Pop Hill Caves
Jeff M. Sauve
The “devil at your doorstep” was how the St. Olaf College administration viewed a small brewery and beer garden once located directly behind Thorson Hall. In 1885, Adolph Grafmueller purchased the land adjoining Manitou Heights. He enlarged a natural sandstone cave for beer manufacturing and storage, creating what students nicknamed “Brewery Hill.” In front of the cave he built a couple of buildings from limestone. The large flat area in front served as a beer garden with tables, chairs, and colored lights.
Since Grafmueller’s business was near St. Olaf, students “inspected” his establishment on the sly. In fact, some students even raided cases of beer by dropping down the caves’ ventilation ducts using ropes. In 1897, Grafmueller sold his business. In the years that followed, until 1919 when Prohibition took effect, owners continued the manufacturing of beer. After 1919, for many years the caves housed the Northfield Bottling Co., which manufactured and stored soda pop; thus, the site was renamed “Pop Hill.”
Professor Carl Mellby recounted a story from June 1904, when Hermann Wenner peddled beer without a license. The college was enthusiastic about getting the liquor traffic out of Northfield, so Professor Oluf Glasoe pretended to be a customer and secured samples. The beer purveyor and his wife were brought into court. They defended themselves by saying that they made and sold a valuable health drug.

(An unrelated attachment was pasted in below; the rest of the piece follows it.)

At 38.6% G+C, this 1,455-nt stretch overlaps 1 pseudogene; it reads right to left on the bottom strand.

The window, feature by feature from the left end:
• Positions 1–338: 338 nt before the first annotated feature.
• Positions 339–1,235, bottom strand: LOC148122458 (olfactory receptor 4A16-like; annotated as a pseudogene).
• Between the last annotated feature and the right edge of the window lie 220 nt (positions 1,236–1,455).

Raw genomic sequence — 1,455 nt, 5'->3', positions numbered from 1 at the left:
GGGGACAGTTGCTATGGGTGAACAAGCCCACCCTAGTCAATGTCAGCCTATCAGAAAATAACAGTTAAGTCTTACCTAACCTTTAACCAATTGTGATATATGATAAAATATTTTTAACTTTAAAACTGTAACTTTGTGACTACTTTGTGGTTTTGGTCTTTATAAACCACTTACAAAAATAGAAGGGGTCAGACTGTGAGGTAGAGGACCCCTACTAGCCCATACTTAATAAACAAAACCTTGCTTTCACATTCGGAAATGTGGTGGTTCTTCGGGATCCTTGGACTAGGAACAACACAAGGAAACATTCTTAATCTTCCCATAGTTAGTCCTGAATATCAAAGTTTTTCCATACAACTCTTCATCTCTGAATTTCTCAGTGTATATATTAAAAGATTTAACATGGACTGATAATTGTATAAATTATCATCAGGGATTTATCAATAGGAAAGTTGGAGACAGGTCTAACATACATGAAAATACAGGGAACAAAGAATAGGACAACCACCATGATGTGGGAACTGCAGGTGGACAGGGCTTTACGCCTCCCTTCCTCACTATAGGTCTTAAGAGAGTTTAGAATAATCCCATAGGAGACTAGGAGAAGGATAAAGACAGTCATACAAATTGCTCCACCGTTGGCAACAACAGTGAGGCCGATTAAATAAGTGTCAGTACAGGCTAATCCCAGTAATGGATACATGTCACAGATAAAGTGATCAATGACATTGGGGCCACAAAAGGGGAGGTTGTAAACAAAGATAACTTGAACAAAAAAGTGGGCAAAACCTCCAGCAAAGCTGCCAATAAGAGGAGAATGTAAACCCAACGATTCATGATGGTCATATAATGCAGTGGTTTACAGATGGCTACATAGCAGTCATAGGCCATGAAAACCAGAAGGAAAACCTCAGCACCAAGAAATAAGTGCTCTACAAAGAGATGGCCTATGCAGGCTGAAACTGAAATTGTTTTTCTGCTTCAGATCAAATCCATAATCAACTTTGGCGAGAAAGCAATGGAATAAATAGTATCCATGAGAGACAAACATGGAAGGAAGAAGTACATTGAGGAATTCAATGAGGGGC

Mellby recalled the exchange with Judge John C. Couper:
“Do you sell that to college boys?” demanded Judge Couper.
“Yes,” she said.
“It makes them strong, healthy.”
Finally the lawyer summed up his case, making some strong statements that caused Mrs. Wenner, age 70, to become quite heated. When Judge Couper pronounced the sentence of $20, she rushed toward Professor Glasoe and began chasing him all over the room. He was afraid to leave for fear that she might catch up with him. He managed to dodge her by going around until she became exhausted.
A couple of days later, she called on President John N. Kildahl. Mellby was present and recalled the conversation:
“Mr. President, that was a grand injustice.”
“No, you broke the law.”
“But your boys have money and can pay for it. It’s good drink. It’ll make them better Christians.”
The college acquired the caves in the mid-1950s. Before and after the purchase, students continued to frequent the site, a popular locale for beer and blanket parties, exploration, and other mischievous exploits. By the early 1960s, a door barred entry, but students continued to find ways to sneak in. In 1987, the caves were permanently demolished after a student accident.